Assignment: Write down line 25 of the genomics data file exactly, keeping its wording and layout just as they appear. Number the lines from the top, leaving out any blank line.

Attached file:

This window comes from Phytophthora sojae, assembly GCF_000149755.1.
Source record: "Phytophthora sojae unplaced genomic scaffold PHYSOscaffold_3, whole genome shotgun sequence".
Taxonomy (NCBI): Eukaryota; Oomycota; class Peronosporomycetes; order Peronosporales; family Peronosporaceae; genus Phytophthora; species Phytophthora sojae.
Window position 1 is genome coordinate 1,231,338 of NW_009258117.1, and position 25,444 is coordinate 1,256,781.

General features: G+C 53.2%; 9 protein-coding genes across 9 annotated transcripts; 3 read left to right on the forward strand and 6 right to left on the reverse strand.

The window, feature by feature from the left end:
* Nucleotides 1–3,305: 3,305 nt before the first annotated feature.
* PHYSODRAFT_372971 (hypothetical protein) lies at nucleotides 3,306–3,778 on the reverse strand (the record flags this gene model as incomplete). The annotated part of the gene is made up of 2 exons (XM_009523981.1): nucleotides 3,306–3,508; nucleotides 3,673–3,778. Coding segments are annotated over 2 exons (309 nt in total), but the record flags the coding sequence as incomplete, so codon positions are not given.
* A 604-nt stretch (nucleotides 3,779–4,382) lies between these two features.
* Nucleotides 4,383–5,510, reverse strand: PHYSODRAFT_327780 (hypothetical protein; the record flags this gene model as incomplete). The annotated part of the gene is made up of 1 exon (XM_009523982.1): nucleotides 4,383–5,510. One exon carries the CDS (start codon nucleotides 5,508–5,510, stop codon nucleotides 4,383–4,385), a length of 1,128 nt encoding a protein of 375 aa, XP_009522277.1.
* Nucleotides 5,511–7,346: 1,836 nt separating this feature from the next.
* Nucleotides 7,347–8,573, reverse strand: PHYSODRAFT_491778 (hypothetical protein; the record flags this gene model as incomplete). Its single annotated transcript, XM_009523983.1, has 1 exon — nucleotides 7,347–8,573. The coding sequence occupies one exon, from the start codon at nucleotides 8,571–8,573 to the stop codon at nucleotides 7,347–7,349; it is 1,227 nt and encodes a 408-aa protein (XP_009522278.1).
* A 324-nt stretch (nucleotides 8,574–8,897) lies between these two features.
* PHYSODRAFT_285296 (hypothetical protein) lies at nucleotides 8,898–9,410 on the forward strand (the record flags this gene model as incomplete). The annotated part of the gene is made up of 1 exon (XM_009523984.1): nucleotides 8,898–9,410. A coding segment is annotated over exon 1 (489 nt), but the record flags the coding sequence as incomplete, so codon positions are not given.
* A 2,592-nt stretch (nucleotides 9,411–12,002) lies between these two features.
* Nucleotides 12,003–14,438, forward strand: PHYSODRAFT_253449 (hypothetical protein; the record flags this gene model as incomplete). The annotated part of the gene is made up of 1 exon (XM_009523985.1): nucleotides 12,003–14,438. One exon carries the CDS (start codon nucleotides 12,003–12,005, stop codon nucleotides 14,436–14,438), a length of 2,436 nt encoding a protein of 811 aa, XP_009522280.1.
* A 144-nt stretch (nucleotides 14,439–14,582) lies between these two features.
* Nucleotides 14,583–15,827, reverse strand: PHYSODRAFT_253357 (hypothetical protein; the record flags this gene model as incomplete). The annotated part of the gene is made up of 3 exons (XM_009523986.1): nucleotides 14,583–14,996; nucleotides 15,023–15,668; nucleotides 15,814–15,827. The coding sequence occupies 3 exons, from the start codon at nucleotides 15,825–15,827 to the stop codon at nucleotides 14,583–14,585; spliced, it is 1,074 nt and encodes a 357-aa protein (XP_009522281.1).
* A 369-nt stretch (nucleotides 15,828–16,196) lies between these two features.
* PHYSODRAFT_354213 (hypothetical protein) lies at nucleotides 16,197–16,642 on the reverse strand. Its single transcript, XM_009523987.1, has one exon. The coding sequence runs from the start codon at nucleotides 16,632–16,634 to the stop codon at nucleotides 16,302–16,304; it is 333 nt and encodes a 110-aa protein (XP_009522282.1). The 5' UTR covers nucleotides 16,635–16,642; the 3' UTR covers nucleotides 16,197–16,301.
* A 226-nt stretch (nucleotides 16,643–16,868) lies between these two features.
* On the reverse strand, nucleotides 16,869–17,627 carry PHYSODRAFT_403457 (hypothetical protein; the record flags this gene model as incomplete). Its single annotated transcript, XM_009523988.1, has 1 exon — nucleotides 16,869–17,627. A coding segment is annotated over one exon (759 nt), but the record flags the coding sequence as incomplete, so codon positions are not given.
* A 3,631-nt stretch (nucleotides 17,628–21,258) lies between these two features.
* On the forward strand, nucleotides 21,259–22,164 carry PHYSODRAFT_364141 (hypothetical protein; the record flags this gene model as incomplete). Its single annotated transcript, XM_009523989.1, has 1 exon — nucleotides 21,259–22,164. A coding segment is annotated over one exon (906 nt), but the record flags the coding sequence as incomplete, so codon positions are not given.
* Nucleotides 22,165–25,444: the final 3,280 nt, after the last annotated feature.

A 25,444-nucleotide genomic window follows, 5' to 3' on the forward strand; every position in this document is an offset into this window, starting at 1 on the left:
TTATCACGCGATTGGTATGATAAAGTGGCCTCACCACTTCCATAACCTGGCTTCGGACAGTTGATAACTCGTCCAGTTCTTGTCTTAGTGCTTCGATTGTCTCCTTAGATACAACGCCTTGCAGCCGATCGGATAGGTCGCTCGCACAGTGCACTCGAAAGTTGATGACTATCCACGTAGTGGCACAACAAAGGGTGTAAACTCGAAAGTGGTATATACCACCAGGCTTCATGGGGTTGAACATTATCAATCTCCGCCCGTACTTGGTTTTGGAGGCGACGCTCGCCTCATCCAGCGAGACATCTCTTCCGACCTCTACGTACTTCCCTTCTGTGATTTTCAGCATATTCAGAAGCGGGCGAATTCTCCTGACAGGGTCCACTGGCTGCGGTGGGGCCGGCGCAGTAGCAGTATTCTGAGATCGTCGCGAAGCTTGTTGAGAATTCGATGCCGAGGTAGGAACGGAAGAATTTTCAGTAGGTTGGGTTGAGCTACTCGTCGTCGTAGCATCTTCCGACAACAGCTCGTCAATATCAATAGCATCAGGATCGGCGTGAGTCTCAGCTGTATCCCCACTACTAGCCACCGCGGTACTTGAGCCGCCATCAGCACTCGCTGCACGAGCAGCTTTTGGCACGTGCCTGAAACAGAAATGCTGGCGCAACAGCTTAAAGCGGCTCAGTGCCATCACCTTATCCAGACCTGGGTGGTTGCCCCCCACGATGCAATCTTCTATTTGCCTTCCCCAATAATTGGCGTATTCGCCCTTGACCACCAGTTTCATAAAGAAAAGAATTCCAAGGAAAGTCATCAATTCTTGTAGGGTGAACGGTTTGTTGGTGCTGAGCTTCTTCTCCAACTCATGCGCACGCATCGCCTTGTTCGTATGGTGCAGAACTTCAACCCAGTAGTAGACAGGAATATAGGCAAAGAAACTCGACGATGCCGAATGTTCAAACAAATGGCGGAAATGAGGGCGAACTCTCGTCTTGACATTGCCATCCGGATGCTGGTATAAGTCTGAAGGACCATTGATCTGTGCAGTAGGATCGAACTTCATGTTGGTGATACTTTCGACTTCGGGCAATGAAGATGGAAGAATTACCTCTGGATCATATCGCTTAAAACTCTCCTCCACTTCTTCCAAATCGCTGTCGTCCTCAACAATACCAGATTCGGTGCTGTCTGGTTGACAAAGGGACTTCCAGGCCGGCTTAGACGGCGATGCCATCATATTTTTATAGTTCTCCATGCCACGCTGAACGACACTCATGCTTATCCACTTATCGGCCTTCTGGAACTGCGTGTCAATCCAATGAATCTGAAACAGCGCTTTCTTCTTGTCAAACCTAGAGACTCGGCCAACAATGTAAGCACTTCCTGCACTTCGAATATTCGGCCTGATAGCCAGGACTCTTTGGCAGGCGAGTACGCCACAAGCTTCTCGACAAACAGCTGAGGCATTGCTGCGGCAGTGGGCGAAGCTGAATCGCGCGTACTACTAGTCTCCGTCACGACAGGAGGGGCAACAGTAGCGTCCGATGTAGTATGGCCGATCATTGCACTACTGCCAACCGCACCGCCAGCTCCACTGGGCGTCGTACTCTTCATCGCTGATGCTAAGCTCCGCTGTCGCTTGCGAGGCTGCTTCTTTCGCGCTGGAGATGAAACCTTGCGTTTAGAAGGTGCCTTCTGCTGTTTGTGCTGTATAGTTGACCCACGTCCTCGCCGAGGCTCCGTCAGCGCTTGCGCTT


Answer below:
* Nucleotides 22,165–25,444: the final 3,280 nt, after the last annotated feature.